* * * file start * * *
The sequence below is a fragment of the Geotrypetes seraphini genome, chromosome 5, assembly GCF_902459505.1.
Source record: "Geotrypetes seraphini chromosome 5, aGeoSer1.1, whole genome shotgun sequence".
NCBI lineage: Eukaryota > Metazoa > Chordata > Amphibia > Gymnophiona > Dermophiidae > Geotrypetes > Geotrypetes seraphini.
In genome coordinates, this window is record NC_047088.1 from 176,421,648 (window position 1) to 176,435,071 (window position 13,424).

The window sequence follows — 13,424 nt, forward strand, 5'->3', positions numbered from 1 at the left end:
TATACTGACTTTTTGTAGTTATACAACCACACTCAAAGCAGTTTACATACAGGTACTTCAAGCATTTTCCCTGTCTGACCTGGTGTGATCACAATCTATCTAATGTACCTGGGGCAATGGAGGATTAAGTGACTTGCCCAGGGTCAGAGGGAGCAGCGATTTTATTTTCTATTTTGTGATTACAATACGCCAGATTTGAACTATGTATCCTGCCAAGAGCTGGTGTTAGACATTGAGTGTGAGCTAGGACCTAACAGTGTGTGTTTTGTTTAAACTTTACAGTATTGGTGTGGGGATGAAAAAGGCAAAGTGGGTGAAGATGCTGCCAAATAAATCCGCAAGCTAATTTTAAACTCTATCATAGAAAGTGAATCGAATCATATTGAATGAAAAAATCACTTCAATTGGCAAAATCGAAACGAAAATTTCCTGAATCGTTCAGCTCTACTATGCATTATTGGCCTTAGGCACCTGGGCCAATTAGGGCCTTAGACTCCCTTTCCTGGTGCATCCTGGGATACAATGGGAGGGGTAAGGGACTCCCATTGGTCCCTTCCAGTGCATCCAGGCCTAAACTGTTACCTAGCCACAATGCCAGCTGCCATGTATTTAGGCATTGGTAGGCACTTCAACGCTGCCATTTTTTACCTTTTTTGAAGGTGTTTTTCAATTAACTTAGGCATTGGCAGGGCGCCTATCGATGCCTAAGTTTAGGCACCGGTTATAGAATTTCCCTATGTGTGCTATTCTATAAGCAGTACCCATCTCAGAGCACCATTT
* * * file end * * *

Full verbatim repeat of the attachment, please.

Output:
The sequence below is a fragment of the Geotrypetes seraphini genome, chromosome 5, assembly GCF_902459505.1.
Source record: "Geotrypetes seraphini chromosome 5, aGeoSer1.1, whole genome shotgun sequence".
NCBI lineage: Eukaryota > Metazoa > Chordata > Amphibia > Gymnophiona > Dermophiidae > Geotrypetes > Geotrypetes seraphini.
In genome coordinates, this window is record NC_047088.1 from 176,421,648 (window position 1) to 176,435,071 (window position 13,424).

The window sequence follows — 13,424 nt, forward strand, 5'->3', positions numbered from 1 at the left end:
TATACTGACTTTTTGTAGTTATACAACCACACTCAAAGCAGTTTACATACAGGTACTTCAAGCATTTTCCCTGTCTGACCTGGTGTGATCACAATCTATCTAATGTACCTGGGGCAATGGAGGATTAAGTGACTTGCCCAGGGTCAGAGGGAGCAGCGATTTTATTTTCTATTTTGTGATTACAATACGCCAGATTTGAACTATGTATCCTGCCAAGAGCTGGTGTTAGACATTGAGTGTGAGCTAGGACCTAACAGTGTGTGTTTTGTTTAAACTTTACAGTATTGGTGTGGGGATGAAAAAGGCAAAGTGGGTGAAGATGCTGCCAAATAAATCCGCAAGCTAATTTTAAACTCTATCATAGAAAGTGAATCGAATCATATTGAATGAAAAAATCACTTCAATTGGCAAAATCGAAACGAAAATTTCCTGAATCGTTCAGCTCTACTATGCATTATTGGCCTTAGGCACCTGGGCCAATTAGGGCCTTAGACTCCCTTTCCTGGTGCATCCTGGGATACAATGGGAGGGGTAAGGGACTCCCATTGGTCCCTTCCAGTGCATCCAGGCCTAAACTGTTACCTAGCCACAATGCCAGCTGCCATGTATTTAGGCATTGGTAGGCACTTCAACGCTGCCATTTTTTACCTTTTTTGAAGGTGTTTTTCAATTAACTTAGGCATTGGCAGGGCGCCTATCGATGCCTAAGTTTAGGCACCGGTTATAGAATTTCCCTATGTGTGCTATTCTATAAGCAGTACCCATCTCAGAGCACCATTT